Tech to make healthcare more accessible for Latinx patients

Healthcare more accessible for Latinx American patients

Latinx Americans have a high uninsured rate, and they report having adverse health outcomes due to language and cultural barriers. This article explores how emerging technology has the potential to make healthcare more accessible for Spanish-speaking communities when application developers take language needs into account.

Latinx Americans include people of Cuban, Mexican, Puerto Rican, South or Central American, or other Spanish cultural origin. According to the US Department of Health and Human Services (HHS), they’re the country’s largest racial or ethnic group apart from non-Hispanic whites.

“We know that people with limited English proficiency too often face discrimination when seeking health care and human services,” said HHS Secretary Xavier Becerra. “The risk of misinformation, the wrong type of care, or foregoing care altogether is high when language barriers persist.”

HHS cites 2020 census data showing that over 62 million people identified as “Hispanic”, representing 19% of the population. Latinx American families are more than twice as likely to be living at the poverty level as non-Hispanic whites.

Language and cultural barriers

Most Latinx households speak Spanish, rather than English, at home. Roughly 28% of Latinx Americans don’t consider themselves fluent in English.

While about 74% of non-Hispanic white Americans have private insurance coverage, only about half of Latinx Americans are similarly insured. Roughly 18% of Latinx Americans are not covered by health insurance versus just 5.4% of non-Hispanic whites. This is the highest uninsured rate among any US ethnic group.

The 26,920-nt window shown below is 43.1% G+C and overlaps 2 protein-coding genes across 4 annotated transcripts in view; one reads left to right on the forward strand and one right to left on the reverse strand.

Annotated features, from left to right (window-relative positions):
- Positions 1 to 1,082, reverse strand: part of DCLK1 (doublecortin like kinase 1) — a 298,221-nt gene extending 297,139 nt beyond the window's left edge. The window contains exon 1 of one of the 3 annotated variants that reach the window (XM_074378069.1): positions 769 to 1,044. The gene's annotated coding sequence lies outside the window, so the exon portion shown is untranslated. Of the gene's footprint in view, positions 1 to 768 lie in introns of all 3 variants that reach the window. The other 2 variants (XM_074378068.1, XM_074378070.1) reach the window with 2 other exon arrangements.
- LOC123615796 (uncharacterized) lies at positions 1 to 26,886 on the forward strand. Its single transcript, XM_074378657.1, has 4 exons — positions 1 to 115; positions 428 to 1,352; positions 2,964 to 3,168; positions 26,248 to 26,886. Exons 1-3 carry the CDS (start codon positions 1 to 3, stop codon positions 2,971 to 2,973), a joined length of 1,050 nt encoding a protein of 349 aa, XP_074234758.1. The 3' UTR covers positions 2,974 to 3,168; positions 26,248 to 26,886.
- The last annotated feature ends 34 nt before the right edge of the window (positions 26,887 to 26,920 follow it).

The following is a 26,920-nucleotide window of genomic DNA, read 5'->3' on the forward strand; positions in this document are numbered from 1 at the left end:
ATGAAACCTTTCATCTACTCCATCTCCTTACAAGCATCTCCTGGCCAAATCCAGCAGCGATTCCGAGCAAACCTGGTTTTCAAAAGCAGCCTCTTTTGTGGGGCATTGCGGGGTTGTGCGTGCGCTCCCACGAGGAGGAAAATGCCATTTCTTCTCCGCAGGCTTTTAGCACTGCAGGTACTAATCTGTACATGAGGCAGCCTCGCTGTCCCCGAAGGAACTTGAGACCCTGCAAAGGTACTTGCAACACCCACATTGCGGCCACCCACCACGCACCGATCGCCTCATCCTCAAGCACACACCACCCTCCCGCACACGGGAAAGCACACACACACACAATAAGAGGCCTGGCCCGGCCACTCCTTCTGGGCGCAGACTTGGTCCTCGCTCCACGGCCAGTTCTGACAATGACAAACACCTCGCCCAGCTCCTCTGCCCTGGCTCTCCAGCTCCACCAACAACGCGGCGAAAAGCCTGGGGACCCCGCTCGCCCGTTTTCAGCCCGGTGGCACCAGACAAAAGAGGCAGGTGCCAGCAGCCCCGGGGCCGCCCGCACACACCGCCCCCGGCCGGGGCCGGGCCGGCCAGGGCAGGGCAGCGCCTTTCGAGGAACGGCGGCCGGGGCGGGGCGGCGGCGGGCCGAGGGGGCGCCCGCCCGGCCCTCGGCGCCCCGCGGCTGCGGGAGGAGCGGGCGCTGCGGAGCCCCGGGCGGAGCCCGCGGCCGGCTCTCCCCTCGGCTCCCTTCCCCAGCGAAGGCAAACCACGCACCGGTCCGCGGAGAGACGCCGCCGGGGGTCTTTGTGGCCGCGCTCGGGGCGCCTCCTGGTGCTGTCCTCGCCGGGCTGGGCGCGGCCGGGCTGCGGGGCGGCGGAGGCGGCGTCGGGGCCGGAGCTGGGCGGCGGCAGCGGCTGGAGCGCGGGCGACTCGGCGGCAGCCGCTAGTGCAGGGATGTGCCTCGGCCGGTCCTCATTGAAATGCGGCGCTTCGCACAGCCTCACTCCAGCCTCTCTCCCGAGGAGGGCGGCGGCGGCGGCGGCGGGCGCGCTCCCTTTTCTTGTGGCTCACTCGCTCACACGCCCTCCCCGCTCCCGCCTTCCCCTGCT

A Pew Research Center study found that, “Language and cultural barriers, as well as factors such as higher levels of poverty, particularly among recent Hispanic immigrants, are among the social and economic dynamics that contribute to disparate health outcomes for Hispanic Americans.” In the poll, 44% of Latinx Americans agreed that language and cultural differences led to worse health outcomes for them than other US adults.

Technology solutions for language barriers

Working in the healthcare technology industry, I’ve come to realise that technology can provide genuine solutions to the Latinx community’s health equity concerns. And the research backs me up.

For example, a ground-breaking Australian healthcare study tested mobile translation applications for elderly patients who spoke English as a second language. The researchers found that mobile translation apps were useful tools for overcoming language barriers: they not only improved communication, but they improved patient engagement and rapport.

The study also identified some shortcomings with existing technology. These included lack of background noise filtering and occasional translation inaccuracy. Even so, mobile translation apps effectively overcame patient language barriers.

The pandemic has substantially increased America’s adoption of telemedicine. Telemedicine also has the potential to remove language barriers for Latinx and other patients with emerging English proficiency, especially in remote communities.